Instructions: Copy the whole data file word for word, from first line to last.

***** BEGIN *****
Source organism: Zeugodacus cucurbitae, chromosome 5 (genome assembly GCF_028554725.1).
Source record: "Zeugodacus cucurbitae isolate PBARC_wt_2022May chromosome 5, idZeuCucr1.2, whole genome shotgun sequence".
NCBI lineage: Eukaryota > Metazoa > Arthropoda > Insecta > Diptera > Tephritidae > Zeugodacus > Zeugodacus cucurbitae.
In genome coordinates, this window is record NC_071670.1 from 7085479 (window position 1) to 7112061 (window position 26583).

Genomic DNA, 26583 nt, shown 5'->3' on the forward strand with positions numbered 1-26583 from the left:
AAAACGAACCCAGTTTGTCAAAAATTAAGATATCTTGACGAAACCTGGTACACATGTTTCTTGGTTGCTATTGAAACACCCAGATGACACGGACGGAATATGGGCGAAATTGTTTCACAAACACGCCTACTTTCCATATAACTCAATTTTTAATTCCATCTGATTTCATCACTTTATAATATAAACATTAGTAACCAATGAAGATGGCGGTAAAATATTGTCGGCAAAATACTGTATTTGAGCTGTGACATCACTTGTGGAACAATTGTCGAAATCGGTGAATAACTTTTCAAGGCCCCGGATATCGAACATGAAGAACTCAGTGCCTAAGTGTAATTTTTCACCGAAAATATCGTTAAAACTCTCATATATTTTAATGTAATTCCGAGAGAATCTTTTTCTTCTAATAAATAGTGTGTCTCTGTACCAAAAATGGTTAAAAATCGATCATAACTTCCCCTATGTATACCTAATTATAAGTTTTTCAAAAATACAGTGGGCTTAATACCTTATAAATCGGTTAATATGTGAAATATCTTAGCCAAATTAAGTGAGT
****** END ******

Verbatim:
Source organism: Zeugodacus cucurbitae, chromosome 5 (genome assembly GCF_028554725.1).
Source record: "Zeugodacus cucurbitae isolate PBARC_wt_2022May chromosome 5, idZeuCucr1.2, whole genome shotgun sequence".
NCBI lineage: Eukaryota > Metazoa > Arthropoda > Insecta > Diptera > Tephritidae > Zeugodacus > Zeugodacus cucurbitae.
In genome coordinates, this window is record NC_071670.1 from 7085479 (window position 1) to 7112061 (window position 26583).

Genomic DNA, 26583 nt, shown 5'->3' on the forward strand with positions numbered 1-26583 from the left:
AAAACGAACCCAGTTTGTCAAAAATTAAGATATCTTGACGAAACCTGGTACACATGTTTCTTGGTTGCTATTGAAACACCCAGATGACACGGACGGAATATGGGCGAAATTGTTTCACAAACACGCCTACTTTCCATATAACTCAATTTTTAATTCCATCTGATTTCATCACTTTATAATATAAACATTAGTAACCAATGAAGATGGCGGTAAAATATTGTCGGCAAAATACTGTATTTGAGCTGTGACATCACTTGTGGAACAATTGTCGAAATCGGTGAATAACTTTTCAAGGCCCCGGATATCGAACATGAAGAACTCAGTGCCTAAGTGTAATTTTTCACCGAAAATATCGTTAAAACTCTCATATATTTTAATGTAATTCCGAGAGAATCTTTTTCTTCTAATAAATAGTGTGTCTCTGTACCAAAAATGGTTAAAAATCGATCATAACTTCCCCTATGTATACCTAATTATAAGTTTTTCAAAAATACAGTGGGCTTAATACCTTATAAATCGGTTAATATGTGAAATATCTTAGCCAAATTAAGTGAGT